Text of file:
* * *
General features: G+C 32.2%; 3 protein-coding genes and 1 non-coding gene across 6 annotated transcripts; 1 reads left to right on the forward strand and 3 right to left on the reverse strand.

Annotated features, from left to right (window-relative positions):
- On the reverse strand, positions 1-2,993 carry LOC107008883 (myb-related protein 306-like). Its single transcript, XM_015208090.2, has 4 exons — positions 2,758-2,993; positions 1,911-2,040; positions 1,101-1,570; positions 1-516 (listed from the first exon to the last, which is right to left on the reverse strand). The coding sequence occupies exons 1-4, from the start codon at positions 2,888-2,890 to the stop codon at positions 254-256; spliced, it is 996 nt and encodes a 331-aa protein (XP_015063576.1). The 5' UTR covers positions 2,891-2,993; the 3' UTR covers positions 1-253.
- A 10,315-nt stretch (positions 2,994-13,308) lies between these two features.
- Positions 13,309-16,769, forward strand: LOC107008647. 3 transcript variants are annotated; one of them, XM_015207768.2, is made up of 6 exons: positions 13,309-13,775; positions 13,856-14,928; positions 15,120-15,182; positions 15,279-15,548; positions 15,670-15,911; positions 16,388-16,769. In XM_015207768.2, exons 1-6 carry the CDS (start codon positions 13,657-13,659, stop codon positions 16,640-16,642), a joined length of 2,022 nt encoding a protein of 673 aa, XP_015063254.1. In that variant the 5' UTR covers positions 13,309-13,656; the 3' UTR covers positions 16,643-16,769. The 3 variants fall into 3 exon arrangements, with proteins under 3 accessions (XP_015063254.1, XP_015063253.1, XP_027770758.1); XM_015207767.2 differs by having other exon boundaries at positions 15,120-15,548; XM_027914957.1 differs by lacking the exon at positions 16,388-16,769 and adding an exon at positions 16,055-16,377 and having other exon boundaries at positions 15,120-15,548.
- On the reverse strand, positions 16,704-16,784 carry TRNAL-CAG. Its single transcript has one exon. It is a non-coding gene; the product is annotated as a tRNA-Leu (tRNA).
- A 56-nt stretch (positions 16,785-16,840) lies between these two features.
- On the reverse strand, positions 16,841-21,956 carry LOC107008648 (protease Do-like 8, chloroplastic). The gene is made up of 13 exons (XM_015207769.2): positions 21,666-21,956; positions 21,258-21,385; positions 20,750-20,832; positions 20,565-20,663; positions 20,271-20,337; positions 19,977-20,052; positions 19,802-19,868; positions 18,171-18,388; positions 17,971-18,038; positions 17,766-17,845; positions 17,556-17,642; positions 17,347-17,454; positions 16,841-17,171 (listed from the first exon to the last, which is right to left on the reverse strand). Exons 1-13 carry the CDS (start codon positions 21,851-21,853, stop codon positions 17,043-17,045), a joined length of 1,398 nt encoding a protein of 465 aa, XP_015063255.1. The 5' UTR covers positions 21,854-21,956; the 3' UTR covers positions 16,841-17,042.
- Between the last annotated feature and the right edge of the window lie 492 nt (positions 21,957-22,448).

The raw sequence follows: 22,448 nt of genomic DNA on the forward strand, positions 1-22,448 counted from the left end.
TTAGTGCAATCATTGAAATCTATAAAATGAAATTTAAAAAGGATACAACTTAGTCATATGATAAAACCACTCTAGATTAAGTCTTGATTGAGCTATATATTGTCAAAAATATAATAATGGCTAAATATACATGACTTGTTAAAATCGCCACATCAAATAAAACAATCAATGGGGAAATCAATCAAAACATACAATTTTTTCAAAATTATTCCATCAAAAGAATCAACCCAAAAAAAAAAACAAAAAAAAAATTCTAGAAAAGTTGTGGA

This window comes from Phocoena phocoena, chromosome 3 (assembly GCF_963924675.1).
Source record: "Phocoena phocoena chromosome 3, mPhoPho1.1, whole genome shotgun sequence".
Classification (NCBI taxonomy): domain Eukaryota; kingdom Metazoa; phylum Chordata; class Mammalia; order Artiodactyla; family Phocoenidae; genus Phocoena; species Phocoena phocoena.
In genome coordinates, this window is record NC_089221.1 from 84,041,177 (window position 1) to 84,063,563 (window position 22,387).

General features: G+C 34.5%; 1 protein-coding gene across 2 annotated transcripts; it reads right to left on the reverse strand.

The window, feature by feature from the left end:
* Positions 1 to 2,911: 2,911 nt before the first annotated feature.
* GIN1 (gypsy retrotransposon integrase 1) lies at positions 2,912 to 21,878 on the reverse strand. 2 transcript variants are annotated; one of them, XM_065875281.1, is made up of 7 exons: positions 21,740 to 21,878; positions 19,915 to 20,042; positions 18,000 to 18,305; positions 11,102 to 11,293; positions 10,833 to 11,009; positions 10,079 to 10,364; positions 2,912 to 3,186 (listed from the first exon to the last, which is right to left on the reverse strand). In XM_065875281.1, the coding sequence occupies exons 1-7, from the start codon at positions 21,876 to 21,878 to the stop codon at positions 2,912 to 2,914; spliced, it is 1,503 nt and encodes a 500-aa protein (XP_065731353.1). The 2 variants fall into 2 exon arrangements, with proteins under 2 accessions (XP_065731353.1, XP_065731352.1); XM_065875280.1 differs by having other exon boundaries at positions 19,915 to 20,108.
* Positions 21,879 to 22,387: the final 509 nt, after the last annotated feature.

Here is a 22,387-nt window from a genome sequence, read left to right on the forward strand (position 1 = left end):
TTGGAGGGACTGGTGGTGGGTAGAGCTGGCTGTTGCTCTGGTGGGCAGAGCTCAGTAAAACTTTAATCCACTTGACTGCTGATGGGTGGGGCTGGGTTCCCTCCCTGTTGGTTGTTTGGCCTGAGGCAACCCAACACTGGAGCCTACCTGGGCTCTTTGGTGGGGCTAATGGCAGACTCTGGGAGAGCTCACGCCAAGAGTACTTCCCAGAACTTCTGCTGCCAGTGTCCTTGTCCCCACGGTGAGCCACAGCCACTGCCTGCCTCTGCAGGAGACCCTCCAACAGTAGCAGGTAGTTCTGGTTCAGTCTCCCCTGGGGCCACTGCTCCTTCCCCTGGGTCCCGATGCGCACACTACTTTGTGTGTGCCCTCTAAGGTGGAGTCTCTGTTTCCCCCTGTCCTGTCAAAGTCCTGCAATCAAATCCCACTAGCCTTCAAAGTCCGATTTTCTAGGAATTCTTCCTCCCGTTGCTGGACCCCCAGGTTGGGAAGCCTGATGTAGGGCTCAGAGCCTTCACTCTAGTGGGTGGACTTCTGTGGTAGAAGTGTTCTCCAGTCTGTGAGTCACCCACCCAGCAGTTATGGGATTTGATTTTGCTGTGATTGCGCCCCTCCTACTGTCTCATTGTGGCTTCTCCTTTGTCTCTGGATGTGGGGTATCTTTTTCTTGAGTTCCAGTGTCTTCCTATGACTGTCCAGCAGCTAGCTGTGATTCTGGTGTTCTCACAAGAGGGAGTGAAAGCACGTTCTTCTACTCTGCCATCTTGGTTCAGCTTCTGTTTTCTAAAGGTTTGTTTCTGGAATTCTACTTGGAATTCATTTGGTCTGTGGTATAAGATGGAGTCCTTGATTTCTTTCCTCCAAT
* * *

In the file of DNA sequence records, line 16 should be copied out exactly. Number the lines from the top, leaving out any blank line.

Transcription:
General features: G+C 34.5%; 1 protein-coding gene across 2 annotated transcripts; it reads right to left on the reverse strand.